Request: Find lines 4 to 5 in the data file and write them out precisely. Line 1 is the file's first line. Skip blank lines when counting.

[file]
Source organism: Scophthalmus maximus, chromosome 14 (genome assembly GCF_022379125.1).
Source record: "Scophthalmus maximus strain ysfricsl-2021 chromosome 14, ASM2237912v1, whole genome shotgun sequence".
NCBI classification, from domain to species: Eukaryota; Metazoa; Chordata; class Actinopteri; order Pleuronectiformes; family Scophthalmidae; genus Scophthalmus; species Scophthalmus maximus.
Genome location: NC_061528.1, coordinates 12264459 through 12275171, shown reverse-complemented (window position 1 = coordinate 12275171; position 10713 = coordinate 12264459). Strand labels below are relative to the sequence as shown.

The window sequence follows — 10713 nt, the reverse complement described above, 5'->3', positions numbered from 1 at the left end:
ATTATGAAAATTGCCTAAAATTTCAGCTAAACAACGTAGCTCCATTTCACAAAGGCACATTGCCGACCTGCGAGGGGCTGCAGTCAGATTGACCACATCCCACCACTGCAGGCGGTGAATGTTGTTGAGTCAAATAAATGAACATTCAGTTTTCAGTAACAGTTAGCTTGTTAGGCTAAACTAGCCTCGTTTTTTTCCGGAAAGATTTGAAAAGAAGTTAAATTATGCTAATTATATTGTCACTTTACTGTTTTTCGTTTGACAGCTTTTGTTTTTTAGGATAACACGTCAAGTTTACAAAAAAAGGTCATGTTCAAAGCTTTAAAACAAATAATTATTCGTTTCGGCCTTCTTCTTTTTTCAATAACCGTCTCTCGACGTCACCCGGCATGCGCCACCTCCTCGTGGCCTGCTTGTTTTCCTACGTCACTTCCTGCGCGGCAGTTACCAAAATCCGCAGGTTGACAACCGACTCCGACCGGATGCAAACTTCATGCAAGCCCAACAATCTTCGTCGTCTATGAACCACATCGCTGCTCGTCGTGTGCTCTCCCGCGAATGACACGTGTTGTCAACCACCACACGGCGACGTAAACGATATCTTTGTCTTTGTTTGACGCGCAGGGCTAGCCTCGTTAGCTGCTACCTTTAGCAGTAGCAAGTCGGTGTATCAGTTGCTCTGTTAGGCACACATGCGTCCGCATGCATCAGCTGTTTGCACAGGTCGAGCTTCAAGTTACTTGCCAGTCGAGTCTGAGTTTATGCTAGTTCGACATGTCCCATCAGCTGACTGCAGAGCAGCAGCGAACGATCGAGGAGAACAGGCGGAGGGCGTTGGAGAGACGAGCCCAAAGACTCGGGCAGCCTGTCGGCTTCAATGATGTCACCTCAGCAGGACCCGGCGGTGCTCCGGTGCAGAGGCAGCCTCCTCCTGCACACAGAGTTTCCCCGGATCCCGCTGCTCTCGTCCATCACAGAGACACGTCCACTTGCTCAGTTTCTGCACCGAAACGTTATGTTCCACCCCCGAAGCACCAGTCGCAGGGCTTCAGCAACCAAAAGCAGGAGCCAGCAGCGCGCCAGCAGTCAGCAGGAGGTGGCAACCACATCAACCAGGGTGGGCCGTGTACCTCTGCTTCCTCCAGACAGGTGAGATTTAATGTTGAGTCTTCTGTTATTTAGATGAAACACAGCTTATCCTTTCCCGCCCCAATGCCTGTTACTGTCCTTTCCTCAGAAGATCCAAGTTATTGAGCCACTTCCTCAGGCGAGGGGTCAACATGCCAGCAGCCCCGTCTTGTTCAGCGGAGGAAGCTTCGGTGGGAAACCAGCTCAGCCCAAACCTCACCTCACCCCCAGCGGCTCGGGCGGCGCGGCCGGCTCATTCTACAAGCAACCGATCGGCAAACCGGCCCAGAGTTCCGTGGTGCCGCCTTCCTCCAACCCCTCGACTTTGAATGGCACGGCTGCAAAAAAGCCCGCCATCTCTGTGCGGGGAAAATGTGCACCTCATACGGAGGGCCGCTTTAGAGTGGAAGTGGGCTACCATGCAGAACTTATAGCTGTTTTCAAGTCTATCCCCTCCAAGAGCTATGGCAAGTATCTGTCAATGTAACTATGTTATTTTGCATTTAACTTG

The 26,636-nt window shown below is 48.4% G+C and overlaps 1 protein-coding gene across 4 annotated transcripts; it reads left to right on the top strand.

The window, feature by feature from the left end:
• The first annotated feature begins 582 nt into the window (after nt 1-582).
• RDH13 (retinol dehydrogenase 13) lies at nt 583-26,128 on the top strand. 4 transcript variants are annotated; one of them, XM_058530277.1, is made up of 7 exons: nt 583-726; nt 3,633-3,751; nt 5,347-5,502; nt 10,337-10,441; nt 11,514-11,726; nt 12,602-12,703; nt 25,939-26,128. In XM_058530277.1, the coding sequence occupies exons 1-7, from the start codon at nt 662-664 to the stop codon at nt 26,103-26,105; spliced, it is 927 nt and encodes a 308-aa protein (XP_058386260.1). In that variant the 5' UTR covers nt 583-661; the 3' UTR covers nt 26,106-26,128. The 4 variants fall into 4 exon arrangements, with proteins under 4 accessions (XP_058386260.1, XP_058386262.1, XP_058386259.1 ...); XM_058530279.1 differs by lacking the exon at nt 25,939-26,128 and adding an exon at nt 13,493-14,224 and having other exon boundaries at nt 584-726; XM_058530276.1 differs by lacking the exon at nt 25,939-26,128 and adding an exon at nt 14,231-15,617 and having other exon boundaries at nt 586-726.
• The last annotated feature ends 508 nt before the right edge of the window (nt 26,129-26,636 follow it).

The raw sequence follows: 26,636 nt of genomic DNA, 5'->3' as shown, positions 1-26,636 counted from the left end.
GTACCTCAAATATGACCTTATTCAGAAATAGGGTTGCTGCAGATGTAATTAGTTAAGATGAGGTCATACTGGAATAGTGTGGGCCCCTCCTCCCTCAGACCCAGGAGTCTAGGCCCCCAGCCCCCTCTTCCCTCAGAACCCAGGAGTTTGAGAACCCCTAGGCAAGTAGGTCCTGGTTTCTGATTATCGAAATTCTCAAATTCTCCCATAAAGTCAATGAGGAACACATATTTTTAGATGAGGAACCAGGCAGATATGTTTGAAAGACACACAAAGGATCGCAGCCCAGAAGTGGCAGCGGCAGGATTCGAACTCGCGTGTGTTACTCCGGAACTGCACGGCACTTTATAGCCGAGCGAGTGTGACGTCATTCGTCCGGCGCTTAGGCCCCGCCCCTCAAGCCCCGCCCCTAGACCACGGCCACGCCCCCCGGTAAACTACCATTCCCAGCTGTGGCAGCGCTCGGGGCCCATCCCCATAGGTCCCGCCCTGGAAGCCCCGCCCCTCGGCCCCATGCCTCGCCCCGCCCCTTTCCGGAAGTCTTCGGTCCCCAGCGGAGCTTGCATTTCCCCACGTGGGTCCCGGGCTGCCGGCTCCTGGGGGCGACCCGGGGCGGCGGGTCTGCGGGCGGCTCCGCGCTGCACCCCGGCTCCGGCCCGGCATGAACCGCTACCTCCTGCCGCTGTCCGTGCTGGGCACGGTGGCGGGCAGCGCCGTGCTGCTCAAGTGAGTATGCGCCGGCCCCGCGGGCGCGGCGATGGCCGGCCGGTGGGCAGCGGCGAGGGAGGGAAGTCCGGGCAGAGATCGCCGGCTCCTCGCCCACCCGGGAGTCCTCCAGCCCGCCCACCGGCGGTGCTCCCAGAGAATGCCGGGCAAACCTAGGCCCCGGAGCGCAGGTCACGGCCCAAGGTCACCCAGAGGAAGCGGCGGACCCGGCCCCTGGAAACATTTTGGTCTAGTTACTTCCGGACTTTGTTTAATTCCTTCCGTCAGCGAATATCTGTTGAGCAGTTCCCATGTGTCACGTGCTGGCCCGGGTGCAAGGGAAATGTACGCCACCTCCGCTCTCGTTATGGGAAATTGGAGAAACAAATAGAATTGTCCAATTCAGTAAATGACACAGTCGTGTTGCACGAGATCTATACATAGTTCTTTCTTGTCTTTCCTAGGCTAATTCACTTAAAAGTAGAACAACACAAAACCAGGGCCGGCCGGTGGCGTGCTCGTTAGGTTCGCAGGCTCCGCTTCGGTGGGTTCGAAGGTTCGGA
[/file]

Genome location: NC_061528.1, coordinates 12264459 through 12275171, shown reverse-complemented (window position 1 = coordinate 12275171; position 10713 = coordinate 12264459). Strand labels below are relative to the sequence as shown.

The window sequence follows — 10713 nt, the reverse complement described above, 5'->3', positions numbered from 1 at the left end: